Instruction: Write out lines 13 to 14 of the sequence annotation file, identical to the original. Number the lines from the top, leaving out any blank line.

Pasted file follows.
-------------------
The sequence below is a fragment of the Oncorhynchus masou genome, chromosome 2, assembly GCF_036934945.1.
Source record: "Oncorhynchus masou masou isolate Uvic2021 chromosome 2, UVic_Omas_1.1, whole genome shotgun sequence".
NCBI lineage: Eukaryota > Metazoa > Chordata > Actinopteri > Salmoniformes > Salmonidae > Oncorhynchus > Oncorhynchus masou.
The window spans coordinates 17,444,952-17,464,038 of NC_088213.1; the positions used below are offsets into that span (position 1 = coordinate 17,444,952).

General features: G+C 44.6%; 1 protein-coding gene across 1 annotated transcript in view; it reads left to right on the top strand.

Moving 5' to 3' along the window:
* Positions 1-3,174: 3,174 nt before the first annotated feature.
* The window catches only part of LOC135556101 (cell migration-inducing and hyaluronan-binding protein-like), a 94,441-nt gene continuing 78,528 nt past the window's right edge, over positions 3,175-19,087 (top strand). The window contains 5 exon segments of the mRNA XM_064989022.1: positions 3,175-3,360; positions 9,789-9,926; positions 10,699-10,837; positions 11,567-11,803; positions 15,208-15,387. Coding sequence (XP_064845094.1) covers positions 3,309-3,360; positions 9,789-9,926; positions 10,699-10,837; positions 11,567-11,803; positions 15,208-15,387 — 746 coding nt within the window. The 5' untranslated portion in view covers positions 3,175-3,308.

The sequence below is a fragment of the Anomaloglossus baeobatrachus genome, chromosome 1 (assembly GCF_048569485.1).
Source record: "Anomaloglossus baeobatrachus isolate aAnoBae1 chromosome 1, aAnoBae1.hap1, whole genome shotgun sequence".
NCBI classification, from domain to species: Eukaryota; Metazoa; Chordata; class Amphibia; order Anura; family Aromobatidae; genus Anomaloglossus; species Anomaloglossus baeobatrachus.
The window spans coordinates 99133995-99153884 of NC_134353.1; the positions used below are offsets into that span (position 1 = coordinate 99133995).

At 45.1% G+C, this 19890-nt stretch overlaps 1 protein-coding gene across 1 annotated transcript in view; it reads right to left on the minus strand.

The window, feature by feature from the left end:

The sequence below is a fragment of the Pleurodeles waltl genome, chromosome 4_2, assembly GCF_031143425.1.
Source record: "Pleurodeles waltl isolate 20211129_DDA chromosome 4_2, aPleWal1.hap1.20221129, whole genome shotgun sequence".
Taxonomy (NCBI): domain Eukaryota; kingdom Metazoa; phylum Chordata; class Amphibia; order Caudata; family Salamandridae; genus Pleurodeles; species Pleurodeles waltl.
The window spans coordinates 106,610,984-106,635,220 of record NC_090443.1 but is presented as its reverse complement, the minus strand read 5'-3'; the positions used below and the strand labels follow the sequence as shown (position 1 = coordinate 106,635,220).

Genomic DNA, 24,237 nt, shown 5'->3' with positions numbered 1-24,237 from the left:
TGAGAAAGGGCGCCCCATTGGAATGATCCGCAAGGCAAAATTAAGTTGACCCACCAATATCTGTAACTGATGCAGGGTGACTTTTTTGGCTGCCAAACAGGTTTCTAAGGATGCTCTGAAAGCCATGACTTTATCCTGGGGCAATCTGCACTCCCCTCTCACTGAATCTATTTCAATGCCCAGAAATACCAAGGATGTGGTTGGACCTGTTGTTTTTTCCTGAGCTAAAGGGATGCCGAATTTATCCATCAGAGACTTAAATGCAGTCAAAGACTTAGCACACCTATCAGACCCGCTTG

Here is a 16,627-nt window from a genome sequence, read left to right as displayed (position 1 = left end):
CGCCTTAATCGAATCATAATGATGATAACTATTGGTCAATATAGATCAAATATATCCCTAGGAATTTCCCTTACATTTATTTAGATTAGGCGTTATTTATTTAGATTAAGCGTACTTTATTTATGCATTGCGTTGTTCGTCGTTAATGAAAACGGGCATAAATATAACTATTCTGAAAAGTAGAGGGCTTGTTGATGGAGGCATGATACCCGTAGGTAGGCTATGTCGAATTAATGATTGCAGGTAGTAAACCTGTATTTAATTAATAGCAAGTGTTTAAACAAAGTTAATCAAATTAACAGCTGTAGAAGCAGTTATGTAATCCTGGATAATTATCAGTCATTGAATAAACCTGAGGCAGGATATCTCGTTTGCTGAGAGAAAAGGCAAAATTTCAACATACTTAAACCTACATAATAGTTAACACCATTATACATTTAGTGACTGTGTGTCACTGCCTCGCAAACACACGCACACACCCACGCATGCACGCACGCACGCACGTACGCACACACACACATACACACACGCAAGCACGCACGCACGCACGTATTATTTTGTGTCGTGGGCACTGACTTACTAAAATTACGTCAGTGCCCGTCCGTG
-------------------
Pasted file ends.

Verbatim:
At 45.1% G+C, this 19890-nt stretch overlaps 1 protein-coding gene across 1 annotated transcript in view; it reads right to left on the minus strand.

The window, feature by feature from the left end: